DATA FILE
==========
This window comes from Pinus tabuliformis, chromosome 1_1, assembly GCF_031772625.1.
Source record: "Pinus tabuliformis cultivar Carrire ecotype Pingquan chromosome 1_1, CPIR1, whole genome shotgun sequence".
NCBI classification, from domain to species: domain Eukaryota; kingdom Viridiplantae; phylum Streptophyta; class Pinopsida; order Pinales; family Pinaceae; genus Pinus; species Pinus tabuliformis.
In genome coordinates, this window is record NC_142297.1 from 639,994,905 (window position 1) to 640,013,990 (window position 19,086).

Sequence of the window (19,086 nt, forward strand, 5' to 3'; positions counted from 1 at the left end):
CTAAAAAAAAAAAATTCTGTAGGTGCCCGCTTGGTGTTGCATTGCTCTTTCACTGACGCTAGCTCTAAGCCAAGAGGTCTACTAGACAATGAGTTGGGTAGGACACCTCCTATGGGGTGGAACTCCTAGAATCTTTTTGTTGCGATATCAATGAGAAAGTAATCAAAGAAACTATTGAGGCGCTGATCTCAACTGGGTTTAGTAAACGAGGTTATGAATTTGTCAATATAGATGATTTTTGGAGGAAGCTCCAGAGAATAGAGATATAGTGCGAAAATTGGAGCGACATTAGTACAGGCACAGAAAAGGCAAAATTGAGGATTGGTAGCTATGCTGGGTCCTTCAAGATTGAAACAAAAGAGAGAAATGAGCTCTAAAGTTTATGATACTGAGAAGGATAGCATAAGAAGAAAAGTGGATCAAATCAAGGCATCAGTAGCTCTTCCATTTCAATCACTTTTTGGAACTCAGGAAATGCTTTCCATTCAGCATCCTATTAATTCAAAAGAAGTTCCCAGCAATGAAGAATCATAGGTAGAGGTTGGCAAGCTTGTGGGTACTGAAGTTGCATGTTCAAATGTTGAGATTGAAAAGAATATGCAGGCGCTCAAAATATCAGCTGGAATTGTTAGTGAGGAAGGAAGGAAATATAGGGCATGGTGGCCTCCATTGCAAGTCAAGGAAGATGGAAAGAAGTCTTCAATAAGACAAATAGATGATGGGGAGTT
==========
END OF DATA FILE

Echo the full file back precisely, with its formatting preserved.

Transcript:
This window comes from Pinus tabuliformis, chromosome 1_1, assembly GCF_031772625.1.
Source record: "Pinus tabuliformis cultivar Carrire ecotype Pingquan chromosome 1_1, CPIR1, whole genome shotgun sequence".
NCBI classification, from domain to species: domain Eukaryota; kingdom Viridiplantae; phylum Streptophyta; class Pinopsida; order Pinales; family Pinaceae; genus Pinus; species Pinus tabuliformis.
In genome coordinates, this window is record NC_142297.1 from 639,994,905 (window position 1) to 640,013,990 (window position 19,086).

Sequence of the window (19,086 nt, forward strand, 5' to 3'; positions counted from 1 at the left end):
CTAAAAAAAAAAAATTCTGTAGGTGCCCGCTTGGTGTTGCATTGCTCTTTCACTGACGCTAGCTCTAAGCCAAGAGGTCTACTAGACAATGAGTTGGGTAGGACACCTCCTATGGGGTGGAACTCCTAGAATCTTTTTGTTGCGATATCAATGAGAAAGTAATCAAAGAAACTATTGAGGCGCTGATCTCAACTGGGTTTAGTAAACGAGGTTATGAATTTGTCAATATAGATGATTTTTGGAGGAAGCTCCAGAGAATAGAGATATAGTGCGAAAATTGGAGCGACATTAGTACAGGCACAGAAAAGGCAAAATTGAGGATTGGTAGCTATGCTGGGTCCTTCAAGATTGAAACAAAAGAGAGAAATGAGCTCTAAAGTTTATGATACTGAGAAGGATAGCATAAGAAGAAAAGTGGATCAAATCAAGGCATCAGTAGCTCTTCCATTTCAATCACTTTTTGGAACTCAGGAAATGCTTTCCATTCAGCATCCTATTAATTCAAAAGAAGTTCCCAGCAATGAAGAATCATAGGTAGAGGTTGGCAAGCTTGTGGGTACTGAAGTTGCATGTTCAAATGTTGAGATTGAAAAGAATATGCAGGCGCTCAAAATATCAGCTGGAATTGTTAGTGAGGAAGGAAGGAAATATAGGGCATGGTGGCCTCCATTGCAAGTCAAGGAAGATGGAAAGAAGTCTTCAATAAGACAAATAGATGATGGGGAGTT